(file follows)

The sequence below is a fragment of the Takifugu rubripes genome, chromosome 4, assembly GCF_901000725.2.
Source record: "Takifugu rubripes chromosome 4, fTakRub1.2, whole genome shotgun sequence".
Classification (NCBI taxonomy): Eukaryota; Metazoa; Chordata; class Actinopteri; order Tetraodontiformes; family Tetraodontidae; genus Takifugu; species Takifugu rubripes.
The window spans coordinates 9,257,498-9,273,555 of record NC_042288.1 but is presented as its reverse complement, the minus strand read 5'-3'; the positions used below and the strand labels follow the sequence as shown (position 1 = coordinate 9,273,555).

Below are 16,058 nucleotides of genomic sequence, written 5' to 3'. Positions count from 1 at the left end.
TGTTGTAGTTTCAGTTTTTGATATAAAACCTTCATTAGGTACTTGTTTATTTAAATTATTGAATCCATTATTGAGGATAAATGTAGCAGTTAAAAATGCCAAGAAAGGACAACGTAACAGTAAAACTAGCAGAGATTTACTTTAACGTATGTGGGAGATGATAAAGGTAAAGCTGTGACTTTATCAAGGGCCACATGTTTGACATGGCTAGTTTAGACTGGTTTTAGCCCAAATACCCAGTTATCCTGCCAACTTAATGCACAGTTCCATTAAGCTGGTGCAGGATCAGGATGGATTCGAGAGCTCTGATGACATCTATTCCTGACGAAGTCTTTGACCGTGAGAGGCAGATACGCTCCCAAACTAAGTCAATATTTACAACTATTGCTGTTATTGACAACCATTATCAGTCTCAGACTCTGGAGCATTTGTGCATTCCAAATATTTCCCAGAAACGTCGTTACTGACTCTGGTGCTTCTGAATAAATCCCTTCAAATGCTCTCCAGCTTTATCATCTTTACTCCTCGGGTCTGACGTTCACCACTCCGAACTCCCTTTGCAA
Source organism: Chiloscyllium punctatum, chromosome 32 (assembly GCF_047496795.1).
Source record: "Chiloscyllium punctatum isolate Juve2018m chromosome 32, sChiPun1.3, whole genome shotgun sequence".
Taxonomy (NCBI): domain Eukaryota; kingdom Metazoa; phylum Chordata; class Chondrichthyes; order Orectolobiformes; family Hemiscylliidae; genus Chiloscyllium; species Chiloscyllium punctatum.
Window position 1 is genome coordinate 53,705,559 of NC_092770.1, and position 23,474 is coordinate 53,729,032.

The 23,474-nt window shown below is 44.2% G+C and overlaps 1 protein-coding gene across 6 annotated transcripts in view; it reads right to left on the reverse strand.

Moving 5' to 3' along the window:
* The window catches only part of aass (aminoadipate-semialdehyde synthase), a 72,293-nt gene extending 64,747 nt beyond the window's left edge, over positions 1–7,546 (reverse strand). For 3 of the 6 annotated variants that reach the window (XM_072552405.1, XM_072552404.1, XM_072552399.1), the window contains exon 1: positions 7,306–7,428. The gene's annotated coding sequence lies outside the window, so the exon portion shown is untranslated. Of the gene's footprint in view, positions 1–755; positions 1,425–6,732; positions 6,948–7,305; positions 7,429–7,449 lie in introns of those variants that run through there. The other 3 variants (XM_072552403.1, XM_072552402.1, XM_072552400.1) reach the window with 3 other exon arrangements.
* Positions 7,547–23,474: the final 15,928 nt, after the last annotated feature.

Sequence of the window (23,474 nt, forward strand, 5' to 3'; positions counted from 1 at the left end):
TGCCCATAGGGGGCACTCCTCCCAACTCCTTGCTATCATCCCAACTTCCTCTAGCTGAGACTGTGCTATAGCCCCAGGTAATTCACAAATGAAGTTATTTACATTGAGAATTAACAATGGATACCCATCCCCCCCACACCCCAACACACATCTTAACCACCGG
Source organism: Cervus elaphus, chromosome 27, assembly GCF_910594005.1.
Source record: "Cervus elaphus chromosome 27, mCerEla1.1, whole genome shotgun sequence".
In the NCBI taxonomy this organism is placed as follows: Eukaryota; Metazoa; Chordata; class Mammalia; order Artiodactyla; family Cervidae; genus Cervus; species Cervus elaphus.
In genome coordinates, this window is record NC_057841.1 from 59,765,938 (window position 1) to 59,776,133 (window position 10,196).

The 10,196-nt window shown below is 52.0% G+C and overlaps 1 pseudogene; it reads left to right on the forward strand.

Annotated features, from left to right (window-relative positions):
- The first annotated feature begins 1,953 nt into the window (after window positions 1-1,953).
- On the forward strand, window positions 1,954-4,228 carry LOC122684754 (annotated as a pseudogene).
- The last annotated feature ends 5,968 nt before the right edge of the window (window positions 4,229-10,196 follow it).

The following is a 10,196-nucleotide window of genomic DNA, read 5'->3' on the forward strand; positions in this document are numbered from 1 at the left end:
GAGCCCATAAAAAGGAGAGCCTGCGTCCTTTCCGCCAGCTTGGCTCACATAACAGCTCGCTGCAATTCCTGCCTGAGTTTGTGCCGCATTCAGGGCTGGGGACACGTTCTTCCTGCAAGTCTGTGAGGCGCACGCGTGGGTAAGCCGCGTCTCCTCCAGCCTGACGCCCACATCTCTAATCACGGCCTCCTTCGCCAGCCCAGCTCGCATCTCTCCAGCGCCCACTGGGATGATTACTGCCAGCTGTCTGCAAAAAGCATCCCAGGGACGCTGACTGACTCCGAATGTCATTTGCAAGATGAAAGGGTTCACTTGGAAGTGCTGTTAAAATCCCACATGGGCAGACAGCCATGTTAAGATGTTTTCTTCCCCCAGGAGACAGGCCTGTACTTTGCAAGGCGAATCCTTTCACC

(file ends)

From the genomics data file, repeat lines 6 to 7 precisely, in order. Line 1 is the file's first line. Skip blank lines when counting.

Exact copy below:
TGTTGTAGTTTCAGTTTTTGATATAAAACCTTCATTAGGTACTTGTTTATTTAAATTATTGAATCCATTATTGAGGATAAATGTAGCAGTTAAAAATGCCAAGAAAGGACAACGTAACAGTAAAACTAGCAGAGATTTACTTTAACGTATGTGGGAGATGATAAAGGTAAAGCTGTGACTTTATCAAGGGCCACATGTTTGACATGGCTAGTTTAGACTGGTTTTAGCCCAAATACCCAGTTATCCTGCCAACTTAATGCACAGTTCCATTAAGCTGGTGCAGGATCAGGATGGATTCGAGAGCTCTGATGACATCTATTCCTGACGAAGTCTTTGACCGTGAGAGGCAGATACGCTCCCAAACTAAGTCAATATTTACAACTATTGCTGTTATTGACAACCATTATCAGTCTCAGACTCTGGAGCATTTGTGCATTCCAAATATTTCCCAGAAACGTCGTTACTGACTCTGGTGCTTCTGAATAAATCCCTTCAAATGCTCTCCAGCTTTATCATCTTTACTCCTCGGGTCTGACGTTCACCACTCCGAACTCCCTTTGCAA
Source organism: Chiloscyllium punctatum, chromosome 32 (assembly GCF_047496795.1).